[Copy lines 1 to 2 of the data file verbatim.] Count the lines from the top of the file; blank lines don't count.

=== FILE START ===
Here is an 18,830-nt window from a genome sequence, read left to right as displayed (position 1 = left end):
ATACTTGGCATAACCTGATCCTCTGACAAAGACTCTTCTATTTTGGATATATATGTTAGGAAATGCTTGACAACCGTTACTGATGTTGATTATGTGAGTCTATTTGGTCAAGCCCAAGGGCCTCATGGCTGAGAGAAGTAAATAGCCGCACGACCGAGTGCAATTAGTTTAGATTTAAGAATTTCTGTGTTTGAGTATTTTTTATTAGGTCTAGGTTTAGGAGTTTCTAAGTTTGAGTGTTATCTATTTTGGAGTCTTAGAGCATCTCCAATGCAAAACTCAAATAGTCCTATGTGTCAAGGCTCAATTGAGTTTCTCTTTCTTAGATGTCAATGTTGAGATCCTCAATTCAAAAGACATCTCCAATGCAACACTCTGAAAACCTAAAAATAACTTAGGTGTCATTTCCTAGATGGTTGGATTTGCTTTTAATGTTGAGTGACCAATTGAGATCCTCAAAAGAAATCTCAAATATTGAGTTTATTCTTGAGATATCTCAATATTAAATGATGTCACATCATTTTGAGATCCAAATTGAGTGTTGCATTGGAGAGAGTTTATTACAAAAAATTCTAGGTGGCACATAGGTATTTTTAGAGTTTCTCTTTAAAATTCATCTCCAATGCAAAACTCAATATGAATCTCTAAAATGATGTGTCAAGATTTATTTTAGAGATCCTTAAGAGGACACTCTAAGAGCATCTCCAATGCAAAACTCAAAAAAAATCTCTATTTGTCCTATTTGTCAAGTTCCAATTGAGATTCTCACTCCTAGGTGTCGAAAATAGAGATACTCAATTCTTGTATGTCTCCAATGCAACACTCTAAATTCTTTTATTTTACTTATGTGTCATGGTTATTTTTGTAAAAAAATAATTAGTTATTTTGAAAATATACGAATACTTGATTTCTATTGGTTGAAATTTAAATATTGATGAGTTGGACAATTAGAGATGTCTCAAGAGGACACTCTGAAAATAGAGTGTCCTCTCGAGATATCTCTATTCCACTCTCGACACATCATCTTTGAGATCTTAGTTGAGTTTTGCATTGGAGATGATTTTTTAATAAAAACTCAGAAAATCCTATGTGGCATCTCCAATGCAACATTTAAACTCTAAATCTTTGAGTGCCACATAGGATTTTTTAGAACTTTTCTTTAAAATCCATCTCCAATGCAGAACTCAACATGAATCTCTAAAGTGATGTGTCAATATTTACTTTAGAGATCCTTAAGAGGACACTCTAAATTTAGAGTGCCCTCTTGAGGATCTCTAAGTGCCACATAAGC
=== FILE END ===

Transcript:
Here is an 18,830-nt window from a genome sequence, read left to right as displayed (position 1 = left end):
ATACTTGGCATAACCTGATCCTCTGACAAAGACTCTTCTATTTTGGATATATATGTTAGGAAATGCTTGACAACCGTTACTGATGTTGATTATGTGAGTCTATTTGGTCAAGCCCAAGGGCCTCATGGCTGAGAGAAGTAAATAGCCGCACGACCGAGTGCAATTAGTTTAGATTTAAGAATTTCTGTGTTTGAGTATTTTTTATTAGGTCTAGGTTTAGGAGTTTCTAAGTTTGAGTGTTATCTATTTTGGAGTCTTAGAGCATCTCCAATGCAAAACTCAAATAGTCCTATGTGTCAAGGCTCAATTGAGTTTCTCTTTCTTAGATGTCAATGTTGAGATCCTCAATTCAAAAGACATCTCCAATGCAACACTCTGAAAACCTAAAAATAACTTAGGTGTCATTTCCTAGATGGTTGGATTTGCTTTTAATGTTGAGTGACCAATTGAGATCCTCAAAAGAAATCTCAAATATTGAGTTTATTCTTGAGATATCTCAATATTAAATGATGTCACATCATTTTGAGATCCAAATTGAGTGTTGCATTGGAGAGAGTTTATTACAAAAAATTCTAGGTGGCACATAGGTATTTTTAGAGTTTCTCTTTAAAATTCATCTCCAATGCAAAACTCAATATGAATCTCTAAAATGATGTGTCAAGATTTATTTTAGAGATCCTTAAGAGGACACTCTAAGAGCATCTCCAATGCAAAACTCAAAAAAAATCTCTATTTGTCCTATTTGTCAAGTTCCAATTGAGATTCTCACTCCTAGGTGTCGAAAATAGAGATACTCAATTCTTGTATGTCTCCAATGCAACACTCTAAATTCTTTTATTTTACTTATGTGTCATGGTTATTTTTGTAAAAAAATAATTAGTTATTTTGAAAATATACGAATACTTGATTTCTATTGGTTGAAATTTAAATATTGATGAGTTGGACAATTAGAGATGTCTCAAGAGGACACTCTGAAAATAGAGTGTCCTCTCGAGATATCTCTATTCCACTCTCGACACATCATCTTTGAGATCTTAGTTGAGTTTTGCATTGGAGATGATTTTTTAATAAAAACTCAGAAAATCCTATGTGGCATCTCCAATGCAACATTTAAACTCTAAATCTTTGAGTGCCACATAGGATTTTTTAGAACTTTTCTTTAAAATCCATCTCCAATGCAGAACTCAACATGAATCTCTAAAGTGATGTGTCAATATTTACTTTAGAGATCCTTAAGAGGACACTCTAAATTTAGAGTGCCCTCTTGAGGATCTCTAAGTGCCACATAAGC